Roland Intros Ax-Edge Keytar

Roland today introduced the AX-Edge Keytar, a performance synthesizer designed to be played in a standing position with a shoulder strap.

The AX-Edge features 49 full-sized keys and a ‘professional sound set crafted specifically for keytarists’. The Keytar’s look can be customized with interchangeable Edge Blades.


  • 49 full-sized keys with velocity and channel aftertouch
  • 4 parts + vocoder with mic Input
  • 320 programs and over 500 preset tones for keytarist
  • 79 types of part multi-effects and part EQ, 79 types of program multi-effects, chorus, reverb, master compressor, and master EQ
  • Tone Remain function switches sounds seamlessly without unnatural sound cutoff
  • Ribbon controller, modulation bar, and assignable controls for expressive performance
  • Up to 4 hours of battery-powered* operation; can also be powered via AC adaptor
    *Rechargeable Ni-MH batteries only.
  • Bluetooth MIDI and editor app for wireless sound customization
  • Weighs 9 lb. 5 oz./4.2 kg (without batteries)
  • Available in black and white models with removable Edge Blade for custom look
  • One extra Edge Blade included to complement your AX-Edge model
  • Audio file playback via external USB memory
  • Master MIDI controller functionality for remote operation of sound modules, plug-ins, and more
  • Dual display system optimized for live performance
  • Optional ST-AX2 stand provides stable support when the instrument is not in use

Pricing and availability are TBA. See the Roland site for details.

45 thoughts on “Roland Intros Ax-Edge Keytar

    1. Lots of people I’ve seen use them … Howard Jones, Blondie & The Human League immediately spring to mind … personally I don’t like the angle of the keys for playing

  1. Oh Roland, never ceases to disappoint!
    They may habe found their market and target audience, but for sure it‘s not the most of us browsing this site

  2. I actually love this, though I may have aged out of the keytar demographic!

    It’s got an internal engine, it’s a MIDI controller, it’s got aftertouch….pretty well spec’d out.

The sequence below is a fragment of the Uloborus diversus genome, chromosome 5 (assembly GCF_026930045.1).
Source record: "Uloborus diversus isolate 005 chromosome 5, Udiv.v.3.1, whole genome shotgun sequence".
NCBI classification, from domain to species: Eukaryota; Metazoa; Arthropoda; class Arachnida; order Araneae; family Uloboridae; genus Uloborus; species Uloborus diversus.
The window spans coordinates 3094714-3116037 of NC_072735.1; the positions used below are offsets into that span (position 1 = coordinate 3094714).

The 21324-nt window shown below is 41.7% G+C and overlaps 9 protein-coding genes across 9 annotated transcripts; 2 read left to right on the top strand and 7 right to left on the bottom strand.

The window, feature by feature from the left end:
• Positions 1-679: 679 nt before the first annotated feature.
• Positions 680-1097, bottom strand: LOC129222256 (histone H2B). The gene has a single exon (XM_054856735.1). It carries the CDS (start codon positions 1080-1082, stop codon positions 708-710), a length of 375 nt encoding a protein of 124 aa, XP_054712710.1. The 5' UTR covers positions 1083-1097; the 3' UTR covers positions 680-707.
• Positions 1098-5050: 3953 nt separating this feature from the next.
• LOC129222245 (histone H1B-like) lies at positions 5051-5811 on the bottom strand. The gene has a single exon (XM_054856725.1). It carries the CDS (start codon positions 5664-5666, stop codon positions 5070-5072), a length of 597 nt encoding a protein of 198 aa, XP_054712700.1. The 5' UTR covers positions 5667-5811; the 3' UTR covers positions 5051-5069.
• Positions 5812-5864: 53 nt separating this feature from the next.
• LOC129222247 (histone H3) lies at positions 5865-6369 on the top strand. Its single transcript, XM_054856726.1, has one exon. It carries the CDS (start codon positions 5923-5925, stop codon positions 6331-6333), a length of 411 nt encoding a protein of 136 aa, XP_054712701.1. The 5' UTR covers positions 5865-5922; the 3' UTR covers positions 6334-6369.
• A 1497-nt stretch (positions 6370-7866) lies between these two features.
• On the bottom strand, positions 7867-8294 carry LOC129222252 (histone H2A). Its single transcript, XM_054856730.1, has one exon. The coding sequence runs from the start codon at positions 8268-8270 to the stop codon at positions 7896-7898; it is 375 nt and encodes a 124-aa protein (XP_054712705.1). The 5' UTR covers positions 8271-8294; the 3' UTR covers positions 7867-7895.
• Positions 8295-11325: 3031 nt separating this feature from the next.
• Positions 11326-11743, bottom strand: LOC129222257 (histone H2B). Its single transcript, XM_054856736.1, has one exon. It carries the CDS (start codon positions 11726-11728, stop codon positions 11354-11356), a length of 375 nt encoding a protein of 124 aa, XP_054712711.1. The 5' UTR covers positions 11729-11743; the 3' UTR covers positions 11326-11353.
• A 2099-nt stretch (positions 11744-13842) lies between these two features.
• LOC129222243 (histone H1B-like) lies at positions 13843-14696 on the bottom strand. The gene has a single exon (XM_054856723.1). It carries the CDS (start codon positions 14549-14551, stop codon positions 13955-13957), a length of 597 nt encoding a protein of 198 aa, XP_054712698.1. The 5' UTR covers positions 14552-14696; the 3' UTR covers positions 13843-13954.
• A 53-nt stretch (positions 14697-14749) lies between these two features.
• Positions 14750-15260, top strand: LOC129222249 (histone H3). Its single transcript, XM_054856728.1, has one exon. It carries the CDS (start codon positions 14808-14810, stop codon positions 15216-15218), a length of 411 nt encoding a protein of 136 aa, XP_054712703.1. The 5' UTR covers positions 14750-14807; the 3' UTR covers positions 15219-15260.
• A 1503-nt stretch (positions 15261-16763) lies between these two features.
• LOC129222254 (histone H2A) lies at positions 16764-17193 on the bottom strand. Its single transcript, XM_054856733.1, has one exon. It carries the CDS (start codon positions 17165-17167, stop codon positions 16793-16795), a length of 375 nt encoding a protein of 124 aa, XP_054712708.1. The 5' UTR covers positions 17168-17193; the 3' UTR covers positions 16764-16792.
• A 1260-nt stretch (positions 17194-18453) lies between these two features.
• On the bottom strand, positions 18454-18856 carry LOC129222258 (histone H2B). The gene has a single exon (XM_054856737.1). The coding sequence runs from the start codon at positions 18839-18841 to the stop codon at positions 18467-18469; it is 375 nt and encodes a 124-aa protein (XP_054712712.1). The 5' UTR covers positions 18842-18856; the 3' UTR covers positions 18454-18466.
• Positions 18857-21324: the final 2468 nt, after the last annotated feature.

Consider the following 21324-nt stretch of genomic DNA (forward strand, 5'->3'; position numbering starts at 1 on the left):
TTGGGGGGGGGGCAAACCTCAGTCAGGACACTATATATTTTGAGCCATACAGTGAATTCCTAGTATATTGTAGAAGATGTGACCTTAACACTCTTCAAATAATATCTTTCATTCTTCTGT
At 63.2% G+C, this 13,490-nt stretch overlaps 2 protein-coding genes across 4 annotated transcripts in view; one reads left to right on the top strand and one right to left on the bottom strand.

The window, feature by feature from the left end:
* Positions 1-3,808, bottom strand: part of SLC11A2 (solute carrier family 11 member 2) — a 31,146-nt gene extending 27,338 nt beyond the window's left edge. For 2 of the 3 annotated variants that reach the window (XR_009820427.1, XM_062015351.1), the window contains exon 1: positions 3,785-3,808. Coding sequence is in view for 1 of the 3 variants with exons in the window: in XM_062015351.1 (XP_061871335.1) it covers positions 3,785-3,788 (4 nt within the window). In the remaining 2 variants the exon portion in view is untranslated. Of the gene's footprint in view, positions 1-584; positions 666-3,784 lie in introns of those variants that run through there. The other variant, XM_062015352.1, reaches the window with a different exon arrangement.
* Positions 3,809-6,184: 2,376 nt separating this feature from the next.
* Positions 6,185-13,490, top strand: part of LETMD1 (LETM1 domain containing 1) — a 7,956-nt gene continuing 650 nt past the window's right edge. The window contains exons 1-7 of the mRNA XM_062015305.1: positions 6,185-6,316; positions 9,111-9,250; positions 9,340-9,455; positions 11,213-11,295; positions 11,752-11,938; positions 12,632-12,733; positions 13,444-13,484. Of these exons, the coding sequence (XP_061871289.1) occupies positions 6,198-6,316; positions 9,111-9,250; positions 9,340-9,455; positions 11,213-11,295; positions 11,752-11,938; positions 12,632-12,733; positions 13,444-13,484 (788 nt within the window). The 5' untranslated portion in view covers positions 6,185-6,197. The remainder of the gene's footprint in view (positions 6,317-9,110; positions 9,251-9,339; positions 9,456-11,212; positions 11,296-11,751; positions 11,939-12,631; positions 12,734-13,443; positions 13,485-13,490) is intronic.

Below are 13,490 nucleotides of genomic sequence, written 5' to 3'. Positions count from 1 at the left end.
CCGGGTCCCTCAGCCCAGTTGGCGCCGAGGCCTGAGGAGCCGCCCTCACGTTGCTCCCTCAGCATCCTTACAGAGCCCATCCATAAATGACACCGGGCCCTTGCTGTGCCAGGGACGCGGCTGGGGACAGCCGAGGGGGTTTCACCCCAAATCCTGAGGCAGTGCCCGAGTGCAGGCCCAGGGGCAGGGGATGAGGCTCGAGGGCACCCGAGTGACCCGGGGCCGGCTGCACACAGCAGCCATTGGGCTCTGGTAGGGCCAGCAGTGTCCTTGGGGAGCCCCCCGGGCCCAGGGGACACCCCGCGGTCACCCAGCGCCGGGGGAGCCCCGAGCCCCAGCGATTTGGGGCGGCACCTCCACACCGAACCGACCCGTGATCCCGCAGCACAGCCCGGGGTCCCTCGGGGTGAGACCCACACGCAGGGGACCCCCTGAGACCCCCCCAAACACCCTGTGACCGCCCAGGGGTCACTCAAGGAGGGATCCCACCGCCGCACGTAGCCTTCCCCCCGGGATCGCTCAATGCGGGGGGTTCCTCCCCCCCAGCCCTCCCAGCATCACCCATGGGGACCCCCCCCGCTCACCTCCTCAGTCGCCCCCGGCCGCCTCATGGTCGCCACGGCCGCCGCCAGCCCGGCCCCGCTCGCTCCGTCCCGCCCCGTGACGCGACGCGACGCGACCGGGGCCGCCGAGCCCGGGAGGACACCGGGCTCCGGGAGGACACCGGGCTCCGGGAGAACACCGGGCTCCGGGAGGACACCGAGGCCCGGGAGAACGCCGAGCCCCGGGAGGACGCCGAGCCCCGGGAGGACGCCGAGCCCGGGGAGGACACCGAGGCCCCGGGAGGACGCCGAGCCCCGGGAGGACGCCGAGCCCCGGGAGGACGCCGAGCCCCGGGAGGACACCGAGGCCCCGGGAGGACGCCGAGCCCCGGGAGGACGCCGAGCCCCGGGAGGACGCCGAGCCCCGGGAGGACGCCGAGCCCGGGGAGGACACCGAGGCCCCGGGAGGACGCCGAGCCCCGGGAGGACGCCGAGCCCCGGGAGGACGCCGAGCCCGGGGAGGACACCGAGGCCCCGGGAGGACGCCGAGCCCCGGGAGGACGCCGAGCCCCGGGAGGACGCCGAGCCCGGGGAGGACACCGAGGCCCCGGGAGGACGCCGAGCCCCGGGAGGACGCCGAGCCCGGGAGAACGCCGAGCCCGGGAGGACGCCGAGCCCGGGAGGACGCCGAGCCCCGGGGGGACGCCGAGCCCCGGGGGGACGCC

3. Because the most of you browsing this site, want cheap knockoffs of old and famous Roland gear, made by the “shameless copycat” company with that ugly yellow logo.
    Suddenly analog is a must, while it’s just a buzzword when they talk about Arturia gear.

    Edit: this was meant as a reply to Rallo’s comment, but it seems that this site didn’t catch it.

  4. Well, I think I hate it less than the AX-Synth, but not by much. Hey Roland, talk to people who actually use these things before designing them!!!! We don’t want a sound engine, we don’t want it to be so big, we want an actual pitch wheel. At least it has aftertouch. But I’ll stick with my AZ-1 and my Vortex 2, which is actually pretty good and probably $1000 less than this turkey.

    1. I couldn’t agree more, players usually have their own sounds that they designed with gear they already own, what we need is something that weighs 3 lbs less, and no sound module built-in, but is a good controller.

      1. In other words, the Alesis Vortex MKIII. While not perfect it is actually pretty good. The wireless blows, but I use the Panda-Audio MidiBeam and that thing is great. And you could by 4 of the Alesis for what this will cost.

  5. You people are crazy, this things got more style than most anything out there right now and the specs are great. I’d love to own one of these. Get out from behind your modular coffins and play on stage! The face that it has wireless midi and could link up to any off stage synth ads a whole new level

  6. Pretty nice! I’ve got an AX1, and I never could understand why it’s got many octaves — it’s a pain to play with two hands, and one hand doesn’t need so many octaves. A shorter keyboard would make for easier posing, I think.

  7. I wonder if they did market research.
    How are keytars supposed to gain any market attraction when they are romplers. Neither strictly Midi controllers, nor synths with a purpose built engine. But romplers…